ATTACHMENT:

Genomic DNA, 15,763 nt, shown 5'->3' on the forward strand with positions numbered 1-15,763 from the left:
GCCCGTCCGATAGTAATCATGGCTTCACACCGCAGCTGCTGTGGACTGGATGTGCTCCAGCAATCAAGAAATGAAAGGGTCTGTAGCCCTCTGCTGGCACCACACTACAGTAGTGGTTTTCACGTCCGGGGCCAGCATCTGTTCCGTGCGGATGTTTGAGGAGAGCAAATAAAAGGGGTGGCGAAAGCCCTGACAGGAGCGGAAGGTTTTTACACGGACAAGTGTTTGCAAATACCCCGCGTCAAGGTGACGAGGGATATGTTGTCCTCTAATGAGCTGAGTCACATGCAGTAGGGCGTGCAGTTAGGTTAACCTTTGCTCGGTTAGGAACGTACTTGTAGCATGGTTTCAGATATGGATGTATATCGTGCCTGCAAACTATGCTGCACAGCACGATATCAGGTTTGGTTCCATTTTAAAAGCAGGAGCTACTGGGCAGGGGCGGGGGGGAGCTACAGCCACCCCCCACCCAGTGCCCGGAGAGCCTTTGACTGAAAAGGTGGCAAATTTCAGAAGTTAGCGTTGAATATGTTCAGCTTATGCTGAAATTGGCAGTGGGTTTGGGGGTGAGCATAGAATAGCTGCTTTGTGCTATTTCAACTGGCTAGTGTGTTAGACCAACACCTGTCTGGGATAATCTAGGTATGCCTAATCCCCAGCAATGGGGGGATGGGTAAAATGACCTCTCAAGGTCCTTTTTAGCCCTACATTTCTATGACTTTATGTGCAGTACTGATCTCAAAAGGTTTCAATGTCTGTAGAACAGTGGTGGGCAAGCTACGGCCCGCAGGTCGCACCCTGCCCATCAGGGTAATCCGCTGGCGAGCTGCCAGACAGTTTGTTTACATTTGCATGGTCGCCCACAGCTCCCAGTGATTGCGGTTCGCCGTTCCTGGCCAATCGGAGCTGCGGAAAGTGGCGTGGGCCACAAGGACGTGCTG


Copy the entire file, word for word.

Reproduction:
Genomic DNA, 15,763 nt, shown 5'->3' on the forward strand with positions numbered 1-15,763 from the left:
GCCCGTCCGATAGTAATCATGGCTTCACACCGCAGCTGCTGTGGACTGGATGTGCTCCAGCAATCAAGAAATGAAAGGGTCTGTAGCCCTCTGCTGGCACCACACTACAGTAGTGGTTTTCACGTCCGGGGCCAGCATCTGTTCCGTGCGGATGTTTGAGGAGAGCAAATAAAAGGGGTGGCGAAAGCCCTGACAGGAGCGGAAGGTTTTTACACGGACAAGTGTTTGCAAATACCCCGCGTCAAGGTGACGAGGGATATGTTGTCCTCTAATGAGCTGAGTCACATGCAGTAGGGCGTGCAGTTAGGTTAACCTTTGCTCGGTTAGGAACGTACTTGTAGCATGGTTTCAGATATGGATGTATATCGTGCCTGCAAACTATGCTGCACAGCACGATATCAGGTTTGGTTCCATTTTAAAAGCAGGAGCTACTGGGCAGGGGCGGGGGGGAGCTACAGCCACCCCCCACCCAGTGCCCGGAGAGCCTTTGACTGAAAAGGTGGCAAATTTCAGAAGTTAGCGTTGAATATGTTCAGCTTATGCTGAAATTGGCAGTGGGTTTGGGGGTGAGCATAGAATAGCTGCTTTGTGCTATTTCAACTGGCTAGTGTGTTAGACCAACACCTGTCTGGGATAATCTAGGTATGCCTAATCCCCAGCAATGGGGGGATGGGTAAAATGACCTCTCAAGGTCCTTTTTAGCCCTACATTTCTATGACTTTATGTGCAGTACTGATCTCAAAAGGTTTCAATGTCTGTAGAACAGTGGTGGGCAAGCTACGGCCCGCAGGTCGCACCCTGCCCATCAGGGTAATCCGCTGGCGAGCTGCCAGACAGTTTGTTTACATTTGCATGGTCGCCCACAGCTCCCAGTGATTGCGGTTCGCCGTTCCTGGCCAATCGGAGCTGCGGAAAGTGGCGTGGGCCACAAGGACGTGCTG